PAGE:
| Media release

Tense energy and grid situation anticipated for winter 2015/16

Swissgrid estimates the current grid situation and the supply of energy for winter 2015/16 as tense. Energy reserves are tight, due to a number of interconnected special circumstances. As a result of the drop out of the nuclear power plants Beznau 1 and 2, a large proportion of the base load is missing from the 220-kV grid. This will have to be replaced primarily from Swiss storage reservoirs, as imports can only be used to a limited extent to compensate.

More energy is consumed in the winter in Switzerland than in the summer. Some of these additional energy requirements are imported from abroad. The energy providers also use the water reserves from the reservoirs to cover part of consumption.

Lack of base load leads to tense energy situation
Due to a number of interconnected special circumstances, these energy reserves are in short supply for the winter of 2015/16:

  • As a result of the dry summer and autumn, rivers are carrying considerably less water than the long-term average and this reduces power production from run-of-river generation.
  • The reservoir fill level curve published by the Swiss Federal Office of Energy shows that the reservoirs are currently filled to a below-average extent, compared to the long-term average.
  • The nuclear power plants Beznau 1 and 2 are currently out of service. As a result, a feed-in of 720 MW into the 220-kV grid is missing in northern Switzerland. Consequently the corresponding proportion of base load, which covers the basic demand for electricity throughout the whole day, is lacking.

The missing base load has to be compensated for by means of production elsewhere, for example from storage power plants, which leads to the relevant reservoirs emptying more quickly than in previous years.

The situation on the transmission grid is becoming acute
The missing energy generation on the 220 kV grid and on the distribution grids is resulting in the need to transform more energy from the 380 kV grid to the lower grid levels. However, the capacity of these transformers is limited. In order not to get into an overload situation, Swissgrid must already intervene in power station deployment planning (taking 'redispatch measures') more often then usual. In this way, the transformers are relieved at certain times.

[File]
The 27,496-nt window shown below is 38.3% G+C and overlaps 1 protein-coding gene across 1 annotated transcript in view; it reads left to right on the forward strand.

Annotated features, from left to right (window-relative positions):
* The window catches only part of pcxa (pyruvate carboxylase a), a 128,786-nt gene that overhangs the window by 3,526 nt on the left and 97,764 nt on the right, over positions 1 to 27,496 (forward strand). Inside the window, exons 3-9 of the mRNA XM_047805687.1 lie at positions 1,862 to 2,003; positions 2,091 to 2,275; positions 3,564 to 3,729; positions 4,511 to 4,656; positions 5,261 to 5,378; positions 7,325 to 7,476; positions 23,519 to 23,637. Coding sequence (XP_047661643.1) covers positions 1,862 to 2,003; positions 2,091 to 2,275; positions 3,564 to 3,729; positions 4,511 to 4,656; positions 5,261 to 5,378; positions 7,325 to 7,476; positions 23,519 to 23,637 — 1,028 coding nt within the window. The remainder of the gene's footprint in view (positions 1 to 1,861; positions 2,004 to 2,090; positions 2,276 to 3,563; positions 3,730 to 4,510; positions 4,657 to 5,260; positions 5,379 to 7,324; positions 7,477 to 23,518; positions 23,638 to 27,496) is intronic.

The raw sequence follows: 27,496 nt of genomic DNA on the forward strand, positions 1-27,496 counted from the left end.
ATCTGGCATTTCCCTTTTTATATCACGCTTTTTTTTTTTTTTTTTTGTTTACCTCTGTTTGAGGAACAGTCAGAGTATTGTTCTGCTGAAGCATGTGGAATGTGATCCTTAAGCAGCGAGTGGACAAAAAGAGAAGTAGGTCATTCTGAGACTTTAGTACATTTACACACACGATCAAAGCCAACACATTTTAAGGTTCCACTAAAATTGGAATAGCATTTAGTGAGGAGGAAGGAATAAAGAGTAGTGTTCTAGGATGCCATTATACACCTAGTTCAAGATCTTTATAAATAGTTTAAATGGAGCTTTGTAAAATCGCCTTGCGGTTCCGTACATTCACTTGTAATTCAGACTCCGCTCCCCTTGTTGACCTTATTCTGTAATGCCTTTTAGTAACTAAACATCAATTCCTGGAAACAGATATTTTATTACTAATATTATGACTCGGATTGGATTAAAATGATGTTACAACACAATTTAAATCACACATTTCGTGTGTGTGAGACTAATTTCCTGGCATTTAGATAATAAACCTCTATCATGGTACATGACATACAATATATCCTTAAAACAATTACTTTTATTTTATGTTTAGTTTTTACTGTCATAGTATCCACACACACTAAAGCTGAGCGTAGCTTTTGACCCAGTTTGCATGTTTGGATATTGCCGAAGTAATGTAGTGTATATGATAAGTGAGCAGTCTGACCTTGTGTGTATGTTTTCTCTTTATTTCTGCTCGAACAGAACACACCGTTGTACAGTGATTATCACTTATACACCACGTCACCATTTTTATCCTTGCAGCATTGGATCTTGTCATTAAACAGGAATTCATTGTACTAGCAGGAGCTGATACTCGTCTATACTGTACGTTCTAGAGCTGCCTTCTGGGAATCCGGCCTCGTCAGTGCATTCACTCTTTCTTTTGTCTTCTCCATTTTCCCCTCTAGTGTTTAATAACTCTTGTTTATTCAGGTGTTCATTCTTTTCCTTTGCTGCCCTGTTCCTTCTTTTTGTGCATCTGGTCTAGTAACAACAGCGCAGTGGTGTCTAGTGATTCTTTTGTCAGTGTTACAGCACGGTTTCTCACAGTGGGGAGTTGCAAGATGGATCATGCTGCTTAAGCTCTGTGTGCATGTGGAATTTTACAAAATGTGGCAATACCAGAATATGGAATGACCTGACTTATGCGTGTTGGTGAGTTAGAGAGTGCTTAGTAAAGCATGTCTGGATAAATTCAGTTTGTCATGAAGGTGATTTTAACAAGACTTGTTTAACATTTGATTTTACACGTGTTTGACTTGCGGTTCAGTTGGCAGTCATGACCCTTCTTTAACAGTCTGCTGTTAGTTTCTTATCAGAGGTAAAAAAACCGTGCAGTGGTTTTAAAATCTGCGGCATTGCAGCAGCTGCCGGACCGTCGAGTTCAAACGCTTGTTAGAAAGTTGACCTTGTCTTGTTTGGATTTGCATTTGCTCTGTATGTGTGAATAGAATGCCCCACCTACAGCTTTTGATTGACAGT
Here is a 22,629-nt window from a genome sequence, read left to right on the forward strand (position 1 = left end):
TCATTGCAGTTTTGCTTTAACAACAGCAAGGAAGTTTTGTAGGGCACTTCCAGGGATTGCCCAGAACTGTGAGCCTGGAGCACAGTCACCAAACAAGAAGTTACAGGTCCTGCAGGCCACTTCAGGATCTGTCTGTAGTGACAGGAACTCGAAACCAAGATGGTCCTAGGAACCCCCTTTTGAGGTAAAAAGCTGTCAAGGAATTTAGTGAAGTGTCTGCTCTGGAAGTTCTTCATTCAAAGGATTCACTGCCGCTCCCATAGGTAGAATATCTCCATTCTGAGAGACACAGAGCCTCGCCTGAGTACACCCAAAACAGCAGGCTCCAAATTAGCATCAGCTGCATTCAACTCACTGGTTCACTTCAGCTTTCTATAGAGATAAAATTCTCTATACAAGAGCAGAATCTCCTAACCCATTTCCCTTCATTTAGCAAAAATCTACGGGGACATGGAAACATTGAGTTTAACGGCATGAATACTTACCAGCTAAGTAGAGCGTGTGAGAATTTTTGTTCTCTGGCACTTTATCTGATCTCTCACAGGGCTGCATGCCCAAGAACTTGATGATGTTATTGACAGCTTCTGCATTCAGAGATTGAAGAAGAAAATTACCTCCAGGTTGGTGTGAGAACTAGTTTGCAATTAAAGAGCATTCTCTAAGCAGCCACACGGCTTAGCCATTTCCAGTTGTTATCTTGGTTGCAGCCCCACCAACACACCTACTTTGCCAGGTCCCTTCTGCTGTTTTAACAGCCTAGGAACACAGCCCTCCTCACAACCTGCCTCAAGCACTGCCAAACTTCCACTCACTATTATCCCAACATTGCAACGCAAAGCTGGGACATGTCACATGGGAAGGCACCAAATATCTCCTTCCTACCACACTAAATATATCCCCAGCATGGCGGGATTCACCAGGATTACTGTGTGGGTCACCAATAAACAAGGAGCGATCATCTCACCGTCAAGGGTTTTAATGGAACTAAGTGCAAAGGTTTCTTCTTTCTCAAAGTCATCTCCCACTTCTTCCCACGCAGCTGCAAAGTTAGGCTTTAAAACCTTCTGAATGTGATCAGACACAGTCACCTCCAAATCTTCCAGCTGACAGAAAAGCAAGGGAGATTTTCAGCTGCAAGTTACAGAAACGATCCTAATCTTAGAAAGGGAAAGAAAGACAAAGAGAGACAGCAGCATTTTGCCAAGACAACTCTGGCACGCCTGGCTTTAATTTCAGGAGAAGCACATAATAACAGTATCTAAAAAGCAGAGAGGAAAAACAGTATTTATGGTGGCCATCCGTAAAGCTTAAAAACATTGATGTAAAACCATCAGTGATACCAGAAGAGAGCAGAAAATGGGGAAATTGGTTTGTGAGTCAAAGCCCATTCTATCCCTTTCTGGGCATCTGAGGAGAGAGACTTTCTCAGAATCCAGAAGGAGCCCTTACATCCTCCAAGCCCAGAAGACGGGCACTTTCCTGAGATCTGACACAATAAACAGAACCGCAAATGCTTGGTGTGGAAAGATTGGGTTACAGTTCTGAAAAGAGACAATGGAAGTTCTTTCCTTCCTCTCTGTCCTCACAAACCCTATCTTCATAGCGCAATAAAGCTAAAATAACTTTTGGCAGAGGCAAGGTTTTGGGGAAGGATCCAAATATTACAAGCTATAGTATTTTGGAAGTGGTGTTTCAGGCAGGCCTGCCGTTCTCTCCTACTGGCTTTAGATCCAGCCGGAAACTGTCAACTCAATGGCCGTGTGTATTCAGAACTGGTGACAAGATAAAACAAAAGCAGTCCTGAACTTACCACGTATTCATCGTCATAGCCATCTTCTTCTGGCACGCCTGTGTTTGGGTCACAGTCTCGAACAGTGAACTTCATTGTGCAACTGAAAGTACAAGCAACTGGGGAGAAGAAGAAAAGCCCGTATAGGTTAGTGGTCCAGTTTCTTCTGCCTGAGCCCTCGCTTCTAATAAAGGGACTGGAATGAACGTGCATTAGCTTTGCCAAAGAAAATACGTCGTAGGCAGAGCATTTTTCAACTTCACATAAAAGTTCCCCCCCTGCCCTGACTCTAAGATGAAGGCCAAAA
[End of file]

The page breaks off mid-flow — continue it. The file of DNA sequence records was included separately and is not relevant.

Imports are only possible to a limited extent for compensation
Around 90 percent of the exchange of energy with foreign countries is carried out via the 380 kV grid. As a result of the limited 380/220 kV transformer capacity, imports can only be used to a limited extent to compensate for the missing constant energy on Switzerland's 220 kV grid and distribution grid. This means that there are adequate energy reserves available abroad in the current situation and there is adequate import capacity at the borders, but these cannot be fully exploited to supply Switzerland.

Swissgrid recognised the current situation early on, and has conducted detailed analyses and calculations, as well as taking measures on the transmission grid to exploit the capacity of the transformers as effectively as possible. The competent authorities have been informed.

Swissgrid is monitoring the energy and grid situation continuously and providing information about further developments on this page.

The Swiss transmission grid is composed of a 380-kV level, over which some 90 percent of the imports and exports are transported, and a 220-kV level, which mainly services national and regional supply. The capacity of the transformers that reduce the energy from 380 to 220 kV determine how much of the imports can be used to supply Swiss consumers.




Please select a title.

Please enter your first name.

Please enter your last name.

Please enter a valid e-mail address.

Please enter your message.

Please click the checkbox.